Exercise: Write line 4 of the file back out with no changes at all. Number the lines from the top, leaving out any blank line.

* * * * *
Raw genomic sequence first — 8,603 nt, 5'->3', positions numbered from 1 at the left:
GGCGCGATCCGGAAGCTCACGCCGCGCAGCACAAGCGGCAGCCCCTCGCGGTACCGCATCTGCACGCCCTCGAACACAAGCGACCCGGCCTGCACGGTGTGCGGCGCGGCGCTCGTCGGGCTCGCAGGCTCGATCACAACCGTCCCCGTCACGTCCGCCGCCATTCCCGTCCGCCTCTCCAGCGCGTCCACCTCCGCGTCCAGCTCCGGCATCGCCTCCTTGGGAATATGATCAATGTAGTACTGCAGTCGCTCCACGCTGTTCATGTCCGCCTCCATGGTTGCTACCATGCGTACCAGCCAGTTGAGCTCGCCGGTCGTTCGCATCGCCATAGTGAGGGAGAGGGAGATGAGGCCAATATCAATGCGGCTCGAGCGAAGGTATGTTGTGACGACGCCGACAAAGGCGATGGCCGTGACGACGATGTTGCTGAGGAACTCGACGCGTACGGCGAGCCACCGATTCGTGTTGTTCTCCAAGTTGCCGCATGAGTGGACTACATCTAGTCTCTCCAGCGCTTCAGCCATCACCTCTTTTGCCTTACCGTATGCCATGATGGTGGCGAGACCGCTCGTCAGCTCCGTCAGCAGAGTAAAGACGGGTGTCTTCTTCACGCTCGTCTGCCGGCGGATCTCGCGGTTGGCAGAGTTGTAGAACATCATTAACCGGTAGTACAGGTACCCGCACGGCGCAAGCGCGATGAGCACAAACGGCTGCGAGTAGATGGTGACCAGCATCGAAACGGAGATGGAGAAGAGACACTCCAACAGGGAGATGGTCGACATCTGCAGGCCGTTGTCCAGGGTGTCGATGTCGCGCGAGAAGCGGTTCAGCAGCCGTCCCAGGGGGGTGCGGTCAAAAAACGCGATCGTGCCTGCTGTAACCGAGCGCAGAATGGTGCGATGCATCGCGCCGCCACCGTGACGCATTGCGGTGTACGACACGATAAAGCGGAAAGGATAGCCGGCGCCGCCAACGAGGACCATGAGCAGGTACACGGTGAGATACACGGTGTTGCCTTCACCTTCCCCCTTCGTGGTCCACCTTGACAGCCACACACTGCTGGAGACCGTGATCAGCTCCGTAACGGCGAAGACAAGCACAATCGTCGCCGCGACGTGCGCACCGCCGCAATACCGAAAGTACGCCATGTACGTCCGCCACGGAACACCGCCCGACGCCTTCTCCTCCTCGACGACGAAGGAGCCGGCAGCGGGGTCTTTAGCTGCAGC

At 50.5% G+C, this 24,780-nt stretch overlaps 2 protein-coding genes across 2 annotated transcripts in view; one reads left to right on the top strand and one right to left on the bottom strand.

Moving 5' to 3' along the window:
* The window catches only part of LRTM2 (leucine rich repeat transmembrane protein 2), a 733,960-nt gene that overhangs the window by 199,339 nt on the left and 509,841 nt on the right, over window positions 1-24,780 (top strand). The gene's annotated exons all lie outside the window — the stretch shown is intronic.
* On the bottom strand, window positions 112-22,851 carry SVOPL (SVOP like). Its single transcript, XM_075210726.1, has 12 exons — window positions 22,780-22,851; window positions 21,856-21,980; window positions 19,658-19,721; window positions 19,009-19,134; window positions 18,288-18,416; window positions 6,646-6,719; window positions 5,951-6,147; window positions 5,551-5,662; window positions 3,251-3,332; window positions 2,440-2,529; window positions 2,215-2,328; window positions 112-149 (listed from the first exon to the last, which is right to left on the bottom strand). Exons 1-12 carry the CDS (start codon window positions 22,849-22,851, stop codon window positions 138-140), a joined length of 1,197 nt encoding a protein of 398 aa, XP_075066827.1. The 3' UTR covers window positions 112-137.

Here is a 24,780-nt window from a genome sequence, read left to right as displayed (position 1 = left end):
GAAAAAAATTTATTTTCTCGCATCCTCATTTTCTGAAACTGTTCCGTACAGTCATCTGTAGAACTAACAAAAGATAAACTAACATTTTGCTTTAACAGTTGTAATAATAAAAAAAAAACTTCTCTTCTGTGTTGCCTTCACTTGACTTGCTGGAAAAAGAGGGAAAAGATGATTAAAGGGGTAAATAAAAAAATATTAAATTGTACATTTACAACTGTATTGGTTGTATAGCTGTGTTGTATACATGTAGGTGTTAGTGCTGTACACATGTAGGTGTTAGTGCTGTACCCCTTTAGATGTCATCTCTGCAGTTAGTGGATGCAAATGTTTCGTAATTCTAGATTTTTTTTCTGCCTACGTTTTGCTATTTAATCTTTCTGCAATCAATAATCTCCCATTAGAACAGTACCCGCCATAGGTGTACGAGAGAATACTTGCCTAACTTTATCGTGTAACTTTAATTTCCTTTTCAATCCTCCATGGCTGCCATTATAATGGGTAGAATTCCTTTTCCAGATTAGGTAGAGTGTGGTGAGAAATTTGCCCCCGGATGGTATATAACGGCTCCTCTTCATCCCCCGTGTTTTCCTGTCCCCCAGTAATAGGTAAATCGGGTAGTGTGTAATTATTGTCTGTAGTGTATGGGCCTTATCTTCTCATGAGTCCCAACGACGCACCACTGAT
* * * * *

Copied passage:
Moving 5' to 3' along the window: